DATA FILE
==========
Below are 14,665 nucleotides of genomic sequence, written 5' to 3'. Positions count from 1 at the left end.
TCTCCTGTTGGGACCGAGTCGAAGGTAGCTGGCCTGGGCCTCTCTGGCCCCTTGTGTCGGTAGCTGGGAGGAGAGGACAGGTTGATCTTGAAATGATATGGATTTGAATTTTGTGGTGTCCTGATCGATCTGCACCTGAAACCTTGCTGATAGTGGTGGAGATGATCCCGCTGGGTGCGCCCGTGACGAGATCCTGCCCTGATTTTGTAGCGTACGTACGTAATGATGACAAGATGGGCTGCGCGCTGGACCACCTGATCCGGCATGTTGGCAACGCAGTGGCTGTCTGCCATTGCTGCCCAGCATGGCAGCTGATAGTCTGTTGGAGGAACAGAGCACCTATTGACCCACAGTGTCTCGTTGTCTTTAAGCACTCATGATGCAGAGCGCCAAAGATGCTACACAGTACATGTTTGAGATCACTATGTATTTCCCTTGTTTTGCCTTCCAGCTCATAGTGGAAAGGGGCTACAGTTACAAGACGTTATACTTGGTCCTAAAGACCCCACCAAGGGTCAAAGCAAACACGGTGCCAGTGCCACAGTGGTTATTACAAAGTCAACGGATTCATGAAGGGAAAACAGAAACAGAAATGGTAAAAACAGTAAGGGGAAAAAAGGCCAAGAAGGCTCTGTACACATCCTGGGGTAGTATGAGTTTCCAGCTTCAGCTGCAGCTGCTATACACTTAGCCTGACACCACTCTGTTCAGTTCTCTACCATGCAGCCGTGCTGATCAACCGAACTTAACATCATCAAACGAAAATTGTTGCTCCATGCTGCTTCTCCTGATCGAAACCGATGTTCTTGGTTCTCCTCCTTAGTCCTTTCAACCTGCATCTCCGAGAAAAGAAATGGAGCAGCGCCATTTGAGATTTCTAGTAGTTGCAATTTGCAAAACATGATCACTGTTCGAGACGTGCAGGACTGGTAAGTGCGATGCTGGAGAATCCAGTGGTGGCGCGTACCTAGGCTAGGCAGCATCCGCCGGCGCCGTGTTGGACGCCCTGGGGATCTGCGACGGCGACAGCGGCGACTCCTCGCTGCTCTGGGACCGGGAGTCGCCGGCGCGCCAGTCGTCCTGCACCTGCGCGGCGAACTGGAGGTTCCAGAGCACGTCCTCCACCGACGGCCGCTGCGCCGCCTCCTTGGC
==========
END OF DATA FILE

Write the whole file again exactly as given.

Below are 14,665 nucleotides of genomic sequence, written 5' to 3'. Positions count from 1 at the left end.
TCTCCTGTTGGGACCGAGTCGAAGGTAGCTGGCCTGGGCCTCTCTGGCCCCTTGTGTCGGTAGCTGGGAGGAGAGGACAGGTTGATCTTGAAATGATATGGATTTGAATTTTGTGGTGTCCTGATCGATCTGCACCTGAAACCTTGCTGATAGTGGTGGAGATGATCCCGCTGGGTGCGCCCGTGACGAGATCCTGCCCTGATTTTGTAGCGTACGTACGTAATGATGACAAGATGGGCTGCGCGCTGGACCACCTGATCCGGCATGTTGGCAACGCAGTGGCTGTCTGCCATTGCTGCCCAGCATGGCAGCTGATAGTCTGTTGGAGGAACAGAGCACCTATTGACCCACAGTGTCTCGTTGTCTTTAAGCACTCATGATGCAGAGCGCCAAAGATGCTACACAGTACATGTTTGAGATCACTATGTATTTCCCTTGTTTTGCCTTCCAGCTCATAGTGGAAAGGGGCTACAGTTACAAGACGTTATACTTGGTCCTAAAGACCCCACCAAGGGTCAAAGCAAACACGGTGCCAGTGCCACAGTGGTTATTACAAAGTCAACGGATTCATGAAGGGAAAACAGAAACAGAAATGGTAAAAACAGTAAGGGGAAAAAAGGCCAAGAAGGCTCTGTACACATCCTGGGGTAGTATGAGTTTCCAGCTTCAGCTGCAGCTGCTATACACTTAGCCTGACACCACTCTGTTCAGTTCTCTACCATGCAGCCGTGCTGATCAACCGAACTTAACATCATCAAACGAAAATTGTTGCTCCATGCTGCTTCTCCTGATCGAAACCGATGTTCTTGGTTCTCCTCCTTAGTCCTTTCAACCTGCATCTCCGAGAAAAGAAATGGAGCAGCGCCATTTGAGATTTCTAGTAGTTGCAATTTGCAAAACATGATCACTGTTCGAGACGTGCAGGACTGGTAAGTGCGATGCTGGAGAATCCAGTGGTGGCGCGTACCTAGGCTAGGCAGCATCCGCCGGCGCCGTGTTGGACGCCCTGGGGATCTGCGACGGCGACAGCGGCGACTCCTCGCTGCTCTGGGACCGGGAGTCGCCGGCGCGCCAGTCGTCCTGCACCTGCGCGGCGAACTGGAGGTTCCAGAGCACGTCCTCCACCGACGGCCGCTGCGCCGCCTCCTTGGC